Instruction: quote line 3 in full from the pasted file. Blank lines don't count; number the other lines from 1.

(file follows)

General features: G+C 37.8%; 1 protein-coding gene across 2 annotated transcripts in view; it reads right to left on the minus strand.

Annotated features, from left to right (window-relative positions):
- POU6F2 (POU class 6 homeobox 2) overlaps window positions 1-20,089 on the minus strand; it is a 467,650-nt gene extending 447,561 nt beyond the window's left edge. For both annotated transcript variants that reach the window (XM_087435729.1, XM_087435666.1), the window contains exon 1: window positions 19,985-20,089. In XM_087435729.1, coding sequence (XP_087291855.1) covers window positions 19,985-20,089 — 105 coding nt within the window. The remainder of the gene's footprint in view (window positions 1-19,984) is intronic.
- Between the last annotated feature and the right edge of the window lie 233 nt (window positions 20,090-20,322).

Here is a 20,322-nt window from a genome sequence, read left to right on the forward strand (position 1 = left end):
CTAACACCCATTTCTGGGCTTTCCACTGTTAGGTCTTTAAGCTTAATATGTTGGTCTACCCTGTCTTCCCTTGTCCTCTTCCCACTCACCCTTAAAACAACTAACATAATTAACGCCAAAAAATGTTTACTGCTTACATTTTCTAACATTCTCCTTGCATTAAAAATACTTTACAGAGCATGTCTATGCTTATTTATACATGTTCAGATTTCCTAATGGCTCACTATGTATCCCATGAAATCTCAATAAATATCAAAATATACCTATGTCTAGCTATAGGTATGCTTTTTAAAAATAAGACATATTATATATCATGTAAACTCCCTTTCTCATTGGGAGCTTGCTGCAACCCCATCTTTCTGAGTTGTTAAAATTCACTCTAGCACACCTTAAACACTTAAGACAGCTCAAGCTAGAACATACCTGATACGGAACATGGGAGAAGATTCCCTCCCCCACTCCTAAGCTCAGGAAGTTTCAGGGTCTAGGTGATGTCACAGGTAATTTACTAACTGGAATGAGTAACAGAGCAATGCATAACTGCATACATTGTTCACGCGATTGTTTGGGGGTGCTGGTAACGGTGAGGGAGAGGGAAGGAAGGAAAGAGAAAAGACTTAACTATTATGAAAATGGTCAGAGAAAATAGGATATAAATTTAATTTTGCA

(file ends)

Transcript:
- POU6F2 (POU class 6 homeobox 2) overlaps window positions 1-20,089 on the minus strand; it is a 467,650-nt gene extending 447,561 nt beyond the window's left edge. For both annotated transcript variants that reach the window (XM_087435729.1, XM_087435666.1), the window contains exon 1: window positions 19,985-20,089. In XM_087435729.1, coding sequence (XP_087291855.1) covers window positions 19,985-20,089 — 105 coding nt within the window. The remainder of the gene's footprint in view (window positions 1-19,984) is intronic.